Mom was already talking to the guy behind the counter. 

Cynthia turned to Billy. “Listen, I need to yell something at my mom.”

Billy balled his fists. “You just want her to take Dad away from Mom!”

“How do you know?”

“Because it worked,” he said, looking down.

Cynthia stared at him, mouth open. “You’re not just coming from half a day away. You’re from—”

“It’s about two weeks,” he said. “Yeah, my dad and your mom get together, all fuzzy and pink and stupid like in the movies, makes me want to barf. Then Dad leaves Mom for good.”

Cynthia looked toward the counter. Mom was already coming toward them, cup in one hand, phone clutched in the other. She looked pretty, even all ghosty, but sad. Cynthia had to do this now.

“How do you like the coffee?” a woman in line asked Cynthia’s mother, her voice sounding like it was underwater.

Cynthia pushed Billy aside and ran up to her mom. She tried to grab Mom by the leg but her hands went through, of course. Billy grabbed Cynthia from behind as she yelled, “Succulent!” As the boy pulled her to the ground she managed, “Succulent, succulent, succulent!!!”

Mom’s head jerked, and she nearly dropped her coffee. “Succulent!” she cried out. “The coffee’s succulent!” The other lady nodded politely, but her smile seemed too fixed in place to be real.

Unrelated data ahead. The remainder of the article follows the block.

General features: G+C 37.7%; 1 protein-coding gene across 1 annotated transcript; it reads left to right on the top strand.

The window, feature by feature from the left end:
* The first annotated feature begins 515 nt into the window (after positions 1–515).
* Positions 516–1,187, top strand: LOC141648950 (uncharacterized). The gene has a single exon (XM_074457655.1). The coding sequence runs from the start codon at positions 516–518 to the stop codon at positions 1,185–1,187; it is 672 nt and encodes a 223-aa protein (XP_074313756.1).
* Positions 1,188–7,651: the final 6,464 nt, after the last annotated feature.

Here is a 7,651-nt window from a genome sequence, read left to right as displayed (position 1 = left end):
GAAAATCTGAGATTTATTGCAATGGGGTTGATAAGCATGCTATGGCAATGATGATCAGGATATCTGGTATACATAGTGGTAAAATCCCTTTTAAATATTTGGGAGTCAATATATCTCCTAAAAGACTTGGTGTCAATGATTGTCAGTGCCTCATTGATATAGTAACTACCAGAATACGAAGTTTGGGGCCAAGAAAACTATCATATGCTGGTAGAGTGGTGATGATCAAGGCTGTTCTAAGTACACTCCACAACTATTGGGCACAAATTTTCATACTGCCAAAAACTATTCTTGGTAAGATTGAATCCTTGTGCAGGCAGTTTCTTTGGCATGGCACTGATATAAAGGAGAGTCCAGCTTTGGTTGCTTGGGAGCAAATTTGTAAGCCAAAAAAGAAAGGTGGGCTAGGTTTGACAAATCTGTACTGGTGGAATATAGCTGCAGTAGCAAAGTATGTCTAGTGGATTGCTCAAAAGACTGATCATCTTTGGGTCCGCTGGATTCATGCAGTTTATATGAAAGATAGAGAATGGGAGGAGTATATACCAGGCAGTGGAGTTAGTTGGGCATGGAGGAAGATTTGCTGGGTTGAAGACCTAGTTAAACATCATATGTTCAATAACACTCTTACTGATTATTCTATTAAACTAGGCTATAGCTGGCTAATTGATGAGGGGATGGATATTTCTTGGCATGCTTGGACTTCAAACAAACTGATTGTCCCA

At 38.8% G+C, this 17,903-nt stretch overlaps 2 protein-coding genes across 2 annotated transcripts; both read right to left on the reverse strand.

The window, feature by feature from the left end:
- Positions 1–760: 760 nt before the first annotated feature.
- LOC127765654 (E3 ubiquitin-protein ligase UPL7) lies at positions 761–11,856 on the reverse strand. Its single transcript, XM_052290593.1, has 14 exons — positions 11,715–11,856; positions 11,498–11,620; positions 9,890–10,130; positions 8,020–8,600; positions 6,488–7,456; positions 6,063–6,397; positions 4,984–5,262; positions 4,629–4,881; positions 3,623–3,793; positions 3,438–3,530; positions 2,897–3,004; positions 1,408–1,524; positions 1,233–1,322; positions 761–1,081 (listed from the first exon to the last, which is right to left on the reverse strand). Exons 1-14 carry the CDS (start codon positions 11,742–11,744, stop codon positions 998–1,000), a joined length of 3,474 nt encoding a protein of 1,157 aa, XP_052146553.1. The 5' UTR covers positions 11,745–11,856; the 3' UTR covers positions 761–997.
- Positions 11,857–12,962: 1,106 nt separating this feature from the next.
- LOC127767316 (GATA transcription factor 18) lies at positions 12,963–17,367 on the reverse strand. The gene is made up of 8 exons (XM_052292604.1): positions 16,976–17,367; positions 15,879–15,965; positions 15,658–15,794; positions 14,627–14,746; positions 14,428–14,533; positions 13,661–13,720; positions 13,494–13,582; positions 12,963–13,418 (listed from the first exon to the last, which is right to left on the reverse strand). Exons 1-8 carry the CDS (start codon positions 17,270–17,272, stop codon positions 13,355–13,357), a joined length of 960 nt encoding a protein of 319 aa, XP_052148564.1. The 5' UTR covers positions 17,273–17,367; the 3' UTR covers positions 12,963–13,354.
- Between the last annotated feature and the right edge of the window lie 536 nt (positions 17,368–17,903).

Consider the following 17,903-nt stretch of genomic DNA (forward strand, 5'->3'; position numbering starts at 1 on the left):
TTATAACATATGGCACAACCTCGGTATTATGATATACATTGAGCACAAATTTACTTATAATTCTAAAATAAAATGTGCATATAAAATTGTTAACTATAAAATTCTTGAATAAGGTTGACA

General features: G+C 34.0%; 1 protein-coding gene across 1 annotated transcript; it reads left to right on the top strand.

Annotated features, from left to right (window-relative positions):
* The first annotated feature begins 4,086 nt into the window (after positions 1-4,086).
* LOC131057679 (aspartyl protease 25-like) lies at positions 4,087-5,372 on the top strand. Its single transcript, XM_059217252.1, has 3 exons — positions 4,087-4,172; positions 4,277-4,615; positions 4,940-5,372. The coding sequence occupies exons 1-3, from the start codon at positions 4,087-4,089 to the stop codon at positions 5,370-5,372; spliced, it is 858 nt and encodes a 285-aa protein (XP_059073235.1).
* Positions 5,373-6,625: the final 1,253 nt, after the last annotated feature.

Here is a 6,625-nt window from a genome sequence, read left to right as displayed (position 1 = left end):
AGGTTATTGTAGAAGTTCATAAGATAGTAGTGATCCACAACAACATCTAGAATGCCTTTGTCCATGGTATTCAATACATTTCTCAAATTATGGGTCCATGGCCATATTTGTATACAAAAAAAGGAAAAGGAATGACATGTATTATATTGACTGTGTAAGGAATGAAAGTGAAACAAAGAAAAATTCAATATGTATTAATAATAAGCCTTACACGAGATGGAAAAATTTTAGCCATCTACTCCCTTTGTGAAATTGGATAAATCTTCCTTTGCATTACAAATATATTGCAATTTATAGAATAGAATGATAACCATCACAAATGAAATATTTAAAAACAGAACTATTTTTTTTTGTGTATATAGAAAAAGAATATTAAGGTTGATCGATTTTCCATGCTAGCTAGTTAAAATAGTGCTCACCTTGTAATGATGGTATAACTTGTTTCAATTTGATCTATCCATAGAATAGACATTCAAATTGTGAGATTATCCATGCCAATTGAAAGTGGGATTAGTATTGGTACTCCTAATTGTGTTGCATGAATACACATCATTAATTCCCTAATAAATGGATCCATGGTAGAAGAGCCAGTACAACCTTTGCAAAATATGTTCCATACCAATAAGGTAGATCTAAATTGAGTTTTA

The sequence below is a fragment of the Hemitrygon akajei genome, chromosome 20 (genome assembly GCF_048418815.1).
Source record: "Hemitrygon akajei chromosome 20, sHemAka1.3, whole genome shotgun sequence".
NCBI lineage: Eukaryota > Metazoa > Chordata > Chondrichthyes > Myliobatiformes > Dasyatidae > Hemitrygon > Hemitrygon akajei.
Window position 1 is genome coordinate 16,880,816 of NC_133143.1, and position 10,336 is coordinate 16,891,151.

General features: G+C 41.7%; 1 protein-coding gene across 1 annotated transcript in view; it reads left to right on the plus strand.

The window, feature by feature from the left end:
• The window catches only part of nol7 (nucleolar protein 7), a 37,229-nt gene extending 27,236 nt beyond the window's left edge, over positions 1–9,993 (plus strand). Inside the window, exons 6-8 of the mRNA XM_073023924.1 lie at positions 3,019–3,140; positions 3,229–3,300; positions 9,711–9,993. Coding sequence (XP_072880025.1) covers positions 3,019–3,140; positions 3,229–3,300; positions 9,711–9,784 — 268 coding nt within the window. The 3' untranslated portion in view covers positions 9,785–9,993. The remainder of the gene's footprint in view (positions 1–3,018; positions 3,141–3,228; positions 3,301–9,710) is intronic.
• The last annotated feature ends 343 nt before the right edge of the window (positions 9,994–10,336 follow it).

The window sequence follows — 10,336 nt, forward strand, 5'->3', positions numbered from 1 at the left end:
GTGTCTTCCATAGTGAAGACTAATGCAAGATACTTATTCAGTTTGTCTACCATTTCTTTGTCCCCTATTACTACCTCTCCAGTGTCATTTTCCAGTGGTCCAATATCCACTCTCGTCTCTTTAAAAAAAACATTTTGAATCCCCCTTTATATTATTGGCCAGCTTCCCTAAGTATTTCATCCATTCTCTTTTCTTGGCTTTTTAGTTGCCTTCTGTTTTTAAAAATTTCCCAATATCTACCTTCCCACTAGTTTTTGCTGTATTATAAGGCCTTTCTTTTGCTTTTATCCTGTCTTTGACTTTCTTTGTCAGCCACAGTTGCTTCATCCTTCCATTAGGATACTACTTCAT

Mr. Ferguson turned and looked up at Mom, a mystified smile on his face. “That’s it! That’s the word I was looking for. How did you even know that?”

Mom touched her hand to her mouth in a most charming way. “I… It just came to my mind.”

Cynthia felt Billy let go of her back.

“That’s incredible,” Mr. Ferguson said, then looked down to wispy-Cynthia. “Cynthia! Miss, is that your daughter? You know, she’s a very smart girl.”

Mom and Mr. Ferguson started talking like two rivers mixing together. Mr. Ferguson said that of all his students, Cynthia appreciated his poems the most. Even he didn’t like them as much as her. Mom laughed more in a few minutes than she had in the last few months, her eyes kept asking Mr. Ferguson questions that Cynthia couldn’t understand, but his eyes seemed to answer yes. 

Chest full of warmth and light, Cynthia heard a sound behind her like a clogged sink trying to drain. She turned to see Billy sitting on the floor, grabbing his knees with his arms, sobbing.

“I’m sorry,” said Cynthia.

“No you’re not! If you were you wouldn’t have done it!”


The next day, Cynthia’s mom smiled every time she checked her phone. She hadn’t even cried last night when her stupid boyfriend had broken up with her, and she’d given Cynthia as much honey and butter as she wanted with breakfast.

But Cynthia felt sad. She wanted to talk to Billy, though she didn’t know what she’d say to him. He seemed like a nice boy, and she’d for sure play with him if they were in the same class. Probably she’d come up with something to say, but where could she find him? She looked for him at the coffee shop, but Mr. Ferguson was never there. She’d never seen him there before that one day. Billy wasn’t in any of the nearby parks either, or in the library.